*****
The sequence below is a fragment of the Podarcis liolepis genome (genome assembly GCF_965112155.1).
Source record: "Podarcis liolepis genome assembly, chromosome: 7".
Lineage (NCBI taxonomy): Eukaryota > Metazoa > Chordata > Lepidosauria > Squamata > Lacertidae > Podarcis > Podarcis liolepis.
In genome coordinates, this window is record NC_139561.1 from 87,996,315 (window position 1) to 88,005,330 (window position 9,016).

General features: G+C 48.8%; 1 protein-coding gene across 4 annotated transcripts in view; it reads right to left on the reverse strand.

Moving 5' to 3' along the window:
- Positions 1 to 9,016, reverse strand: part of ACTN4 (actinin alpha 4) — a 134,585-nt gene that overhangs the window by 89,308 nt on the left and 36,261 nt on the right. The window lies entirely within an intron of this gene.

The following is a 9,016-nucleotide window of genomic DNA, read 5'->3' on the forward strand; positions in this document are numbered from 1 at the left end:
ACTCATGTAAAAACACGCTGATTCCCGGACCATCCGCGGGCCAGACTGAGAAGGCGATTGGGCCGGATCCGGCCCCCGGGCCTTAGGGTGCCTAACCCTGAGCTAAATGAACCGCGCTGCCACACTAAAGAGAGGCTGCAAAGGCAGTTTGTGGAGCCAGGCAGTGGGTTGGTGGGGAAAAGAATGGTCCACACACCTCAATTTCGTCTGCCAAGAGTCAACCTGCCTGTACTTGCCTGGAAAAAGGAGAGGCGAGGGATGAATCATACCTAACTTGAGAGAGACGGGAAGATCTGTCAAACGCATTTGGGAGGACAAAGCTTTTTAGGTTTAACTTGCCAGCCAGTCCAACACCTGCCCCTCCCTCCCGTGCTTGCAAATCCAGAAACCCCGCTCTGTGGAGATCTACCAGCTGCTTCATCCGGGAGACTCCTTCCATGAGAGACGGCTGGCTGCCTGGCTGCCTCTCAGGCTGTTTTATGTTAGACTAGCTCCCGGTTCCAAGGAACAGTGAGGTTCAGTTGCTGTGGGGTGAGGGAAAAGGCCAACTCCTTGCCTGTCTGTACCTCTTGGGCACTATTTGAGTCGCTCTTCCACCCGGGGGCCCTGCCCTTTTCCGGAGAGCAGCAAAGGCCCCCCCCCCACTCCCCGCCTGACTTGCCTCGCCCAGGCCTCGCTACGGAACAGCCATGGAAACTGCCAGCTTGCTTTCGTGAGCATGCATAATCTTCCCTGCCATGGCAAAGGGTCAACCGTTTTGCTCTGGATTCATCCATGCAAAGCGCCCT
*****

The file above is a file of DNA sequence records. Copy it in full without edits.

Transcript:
The sequence below is a fragment of the Podarcis liolepis genome (genome assembly GCF_965112155.1).
Source record: "Podarcis liolepis genome assembly, chromosome: 7".
Lineage (NCBI taxonomy): Eukaryota > Metazoa > Chordata > Lepidosauria > Squamata > Lacertidae > Podarcis > Podarcis liolepis.
In genome coordinates, this window is record NC_139561.1 from 87,996,315 (window position 1) to 88,005,330 (window position 9,016).

General features: G+C 48.8%; 1 protein-coding gene across 4 annotated transcripts in view; it reads right to left on the reverse strand.

Moving 5' to 3' along the window:
- Positions 1 to 9,016, reverse strand: part of ACTN4 (actinin alpha 4) — a 134,585-nt gene that overhangs the window by 89,308 nt on the left and 36,261 nt on the right. The window lies entirely within an intron of this gene.

The following is a 9,016-nucleotide window of genomic DNA, read 5'->3' on the forward strand; positions in this document are numbered from 1 at the left end:
ACTCATGTAAAAACACGCTGATTCCCGGACCATCCGCGGGCCAGACTGAGAAGGCGATTGGGCCGGATCCGGCCCCCGGGCCTTAGGGTGCCTAACCCTGAGCTAAATGAACCGCGCTGCCACACTAAAGAGAGGCTGCAAAGGCAGTTTGTGGAGCCAGGCAGTGGGTTGGTGGGGAAAAGAATGGTCCACACACCTCAATTTCGTCTGCCAAGAGTCAACCTGCCTGTACTTGCCTGGAAAAAGGAGAGGCGAGGGATGAATCATACCTAACTTGAGAGAGACGGGAAGATCTGTCAAACGCATTTGGGAGGACAAAGCTTTTTAGGTTTAACTTGCCAGCCAGTCCAACACCTGCCCCTCCCTCCCGTGCTTGCAAATCCAGAAACCCCGCTCTGTGGAGATCTACCAGCTGCTTCATCCGGGAGACTCCTTCCATGAGAGACGGCTGGCTGCCTGGCTGCCTCTCAGGCTGTTTTATGTTAGACTAGCTCCCGGTTCCAAGGAACAGTGAGGTTCAGTTGCTGTGGGGTGAGGGAAAAGGCCAACTCCTTGCCTGTCTGTACCTCTTGGGCACTATTTGAGTCGCTCTTCCACCCGGGGGCCCTGCCCTTTTCCGGAGAGCAGCAAAGGCCCCCCCCCCACTCCCCGCCTGACTTGCCTCGCCCAGGCCTCGCTACGGAACAGCCATGGAAACTGCCAGCTTGCTTTCGTGAGCATGCATAATCTTCCCTGCCATGGCAAAGGGTCAACCGTTTTGCTCTGGATTCATCCATGCAAAGCGCCCT